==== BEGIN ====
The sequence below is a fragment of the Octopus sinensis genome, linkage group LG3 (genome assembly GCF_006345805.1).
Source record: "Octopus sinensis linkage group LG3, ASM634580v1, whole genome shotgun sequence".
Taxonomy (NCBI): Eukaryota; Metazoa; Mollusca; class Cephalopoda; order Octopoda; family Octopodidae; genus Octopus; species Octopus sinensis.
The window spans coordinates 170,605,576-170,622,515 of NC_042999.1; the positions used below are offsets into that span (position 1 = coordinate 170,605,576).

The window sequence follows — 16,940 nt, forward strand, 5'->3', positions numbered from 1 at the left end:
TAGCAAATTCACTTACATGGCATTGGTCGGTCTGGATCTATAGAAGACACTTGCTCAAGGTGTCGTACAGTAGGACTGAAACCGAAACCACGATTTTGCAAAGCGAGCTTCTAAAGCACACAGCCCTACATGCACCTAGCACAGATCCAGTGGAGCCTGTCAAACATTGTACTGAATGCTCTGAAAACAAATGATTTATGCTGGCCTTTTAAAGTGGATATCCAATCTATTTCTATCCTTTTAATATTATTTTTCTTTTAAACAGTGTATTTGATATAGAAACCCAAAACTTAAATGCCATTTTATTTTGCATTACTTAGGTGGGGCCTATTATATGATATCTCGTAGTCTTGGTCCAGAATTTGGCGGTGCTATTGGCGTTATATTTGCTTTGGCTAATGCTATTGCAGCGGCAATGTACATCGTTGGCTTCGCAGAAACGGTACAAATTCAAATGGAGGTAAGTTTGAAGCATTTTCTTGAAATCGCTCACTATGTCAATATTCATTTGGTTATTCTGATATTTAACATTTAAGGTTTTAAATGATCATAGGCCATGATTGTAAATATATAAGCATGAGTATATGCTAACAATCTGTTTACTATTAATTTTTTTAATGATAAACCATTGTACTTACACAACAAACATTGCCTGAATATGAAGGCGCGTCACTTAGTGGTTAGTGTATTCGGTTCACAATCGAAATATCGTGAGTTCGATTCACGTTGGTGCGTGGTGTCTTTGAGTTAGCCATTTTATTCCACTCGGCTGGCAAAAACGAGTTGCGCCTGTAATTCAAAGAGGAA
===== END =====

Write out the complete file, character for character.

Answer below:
The sequence below is a fragment of the Octopus sinensis genome, linkage group LG3 (genome assembly GCF_006345805.1).
Source record: "Octopus sinensis linkage group LG3, ASM634580v1, whole genome shotgun sequence".
Taxonomy (NCBI): Eukaryota; Metazoa; Mollusca; class Cephalopoda; order Octopoda; family Octopodidae; genus Octopus; species Octopus sinensis.
The window spans coordinates 170,605,576-170,622,515 of NC_042999.1; the positions used below are offsets into that span (position 1 = coordinate 170,605,576).

The window sequence follows — 16,940 nt, forward strand, 5'->3', positions numbered from 1 at the left end:
TAGCAAATTCACTTACATGGCATTGGTCGGTCTGGATCTATAGAAGACACTTGCTCAAGGTGTCGTACAGTAGGACTGAAACCGAAACCACGATTTTGCAAAGCGAGCTTCTAAAGCACACAGCCCTACATGCACCTAGCACAGATCCAGTGGAGCCTGTCAAACATTGTACTGAATGCTCTGAAAACAAATGATTTATGCTGGCCTTTTAAAGTGGATATCCAATCTATTTCTATCCTTTTAATATTATTTTTCTTTTAAACAGTGTATTTGATATAGAAACCCAAAACTTAAATGCCATTTTATTTTGCATTACTTAGGTGGGGCCTATTATATGATATCTCGTAGTCTTGGTCCAGAATTTGGCGGTGCTATTGGCGTTATATTTGCTTTGGCTAATGCTATTGCAGCGGCAATGTACATCGTTGGCTTCGCAGAAACGGTACAAATTCAAATGGAGGTAAGTTTGAAGCATTTTCTTGAAATCGCTCACTATGTCAATATTCATTTGGTTATTCTGATATTTAACATTTAAGGTTTTAAATGATCATAGGCCATGATTGTAAATATATAAGCATGAGTATATGCTAACAATCTGTTTACTATTAATTTTTTTAATGATAAACCATTGTACTTACACAACAAACATTGCCTGAATATGAAGGCGCGTCACTTAGTGGTTAGTGTATTCGGTTCACAATCGAAATATCGTGAGTTCGATTCACGTTGGTGCGTGGTGTCTTTGAGTTAGCCATTTTATTCCACTCGGCTGGCAAAAACGAGTTGCGCCTGTAATTCAAAGAGGAA